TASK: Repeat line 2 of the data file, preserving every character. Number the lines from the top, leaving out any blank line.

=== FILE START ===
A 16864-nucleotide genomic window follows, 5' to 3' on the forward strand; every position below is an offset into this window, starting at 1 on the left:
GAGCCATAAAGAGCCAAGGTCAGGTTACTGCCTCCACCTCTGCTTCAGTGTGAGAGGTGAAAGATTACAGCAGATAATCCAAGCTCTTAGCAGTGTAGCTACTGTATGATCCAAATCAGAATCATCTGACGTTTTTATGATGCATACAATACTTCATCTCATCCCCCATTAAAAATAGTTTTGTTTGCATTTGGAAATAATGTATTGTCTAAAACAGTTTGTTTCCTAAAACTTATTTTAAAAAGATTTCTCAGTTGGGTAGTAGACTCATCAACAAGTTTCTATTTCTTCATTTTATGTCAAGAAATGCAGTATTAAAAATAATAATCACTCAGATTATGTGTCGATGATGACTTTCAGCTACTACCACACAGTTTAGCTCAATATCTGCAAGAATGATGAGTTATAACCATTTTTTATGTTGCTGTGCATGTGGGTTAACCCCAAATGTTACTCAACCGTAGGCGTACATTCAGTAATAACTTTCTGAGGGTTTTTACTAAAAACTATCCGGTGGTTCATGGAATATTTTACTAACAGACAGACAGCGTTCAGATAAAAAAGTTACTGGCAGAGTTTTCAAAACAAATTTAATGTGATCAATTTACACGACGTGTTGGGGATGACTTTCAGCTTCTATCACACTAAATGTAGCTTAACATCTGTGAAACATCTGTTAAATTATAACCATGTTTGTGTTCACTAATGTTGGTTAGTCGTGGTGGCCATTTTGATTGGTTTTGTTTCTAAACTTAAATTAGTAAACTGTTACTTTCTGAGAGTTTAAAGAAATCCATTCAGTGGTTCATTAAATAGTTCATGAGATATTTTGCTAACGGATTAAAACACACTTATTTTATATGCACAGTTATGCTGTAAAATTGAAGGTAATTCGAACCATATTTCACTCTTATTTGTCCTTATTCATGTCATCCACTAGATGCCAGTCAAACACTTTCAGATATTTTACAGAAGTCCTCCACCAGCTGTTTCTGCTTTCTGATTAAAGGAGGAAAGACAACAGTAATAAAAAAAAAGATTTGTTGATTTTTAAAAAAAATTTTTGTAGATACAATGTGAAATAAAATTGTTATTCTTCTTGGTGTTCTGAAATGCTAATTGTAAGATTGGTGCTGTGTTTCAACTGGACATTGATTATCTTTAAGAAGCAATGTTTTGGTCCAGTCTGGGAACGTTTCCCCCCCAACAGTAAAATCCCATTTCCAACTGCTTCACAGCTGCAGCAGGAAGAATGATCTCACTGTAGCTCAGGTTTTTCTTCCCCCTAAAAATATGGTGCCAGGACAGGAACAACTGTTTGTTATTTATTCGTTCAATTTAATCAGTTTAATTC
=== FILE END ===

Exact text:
GAGCCATAAAGAGCCAAGGTCAGGTTACTGCCTCCACCTCTGCTTCAGTGTGAGAGGTGAAAGATTACAGCAGATAATCCAAGCTCTTAGCAGTGTAGCTACTGTATGATCCAAATCAGAATCATCTGACGTTTTTATGATGCATACAATACTTCATCTCATCCCCCATTAAAAATAGTTTTGTTTGCATTTGGAAATAATGTATTGTCTAAAACAGTTTGTTTCCTAAAACTTATTTTAAAAAGATTTCTCAGTTGGGTAGTAGACTCATCAACAAGTTTCTATTTCTTCATTTTATGTCAAGAAATGCAGTATTAAAAATAATAATCACTCAGATTATGTGTCGATGATGACTTTCAGCTACTACCACACAGTTTAGCTCAATATCTGCAAGAATGATGAGTTATAACCATTTTTTATGTTGCTGTGCATGTGGGTTAACCCCAAATGTTACTCAACCGTAGGCGTACATTCAGTAATAACTTTCTGAGGGTTTTTACTAAAAACTATCCGGTGGTTCATGGAATATTTTACTAACAGACAGACAGCGTTCAGATAAAAAAGTTACTGGCAGAGTTTTCAAAACAAATTTAATGTGATCAATTTACACGACGTGTTGGGGATGACTTTCAGCTTCTATCACACTAAATGTAGCTTAACATCTGTGAAACATCTGTTAAATTATAACCATGTTTGTGTTCACTAATGTTGGTTAGTCGTGGTGGCCATTTTGATTGGTTTTGTTTCTAAACTTAAATTAGTAAACTGTTACTTTCTGAGAGTTTAAAGAAATCCATTCAGTGGTTCATTAAATAGTTCATGAGATATTTTGCTAACGGATTAAAACACACTTATTTTATATGCACAGTTATGCTGTAAAATTGAAGGTAATTCGAACCATATTTCACTCTTATTTGTCCTTATTCATGTCATCCACTAGATGCCAGTCAAACACTTTCAGATATTTTACAGAAGTCCTCCACCAGCTGTTTCTGCTTTCTGATTAAAGGAGGAAAGACAACAGTAATAAAAAAAAAGATTTGTTGATTTTTAAAAAAAATTTTTGTAGATACAATGTGAAATAAAATTGTTATTCTTCTTGGTGTTCTGAAATGCTAATTGTAAGATTGGTGCTGTGTTTCAACTGGACATTGATTATCTTTAAGAAGCAATGTTTTGGTCCAGTCTGGGAACGTTTCCCCCCCAACAGTAAAATCCCATTTCCAACTGCTTCACAGCTGCAGCAGGAAGAATGATCTCACTGTAGCTCAGGTTTTTCTTCCCCCTAAAAATATGGTGCCAGGACAGGAACAACTGTTTGTTATTTATTCGTTCAATTTAATCAGTTTAATTC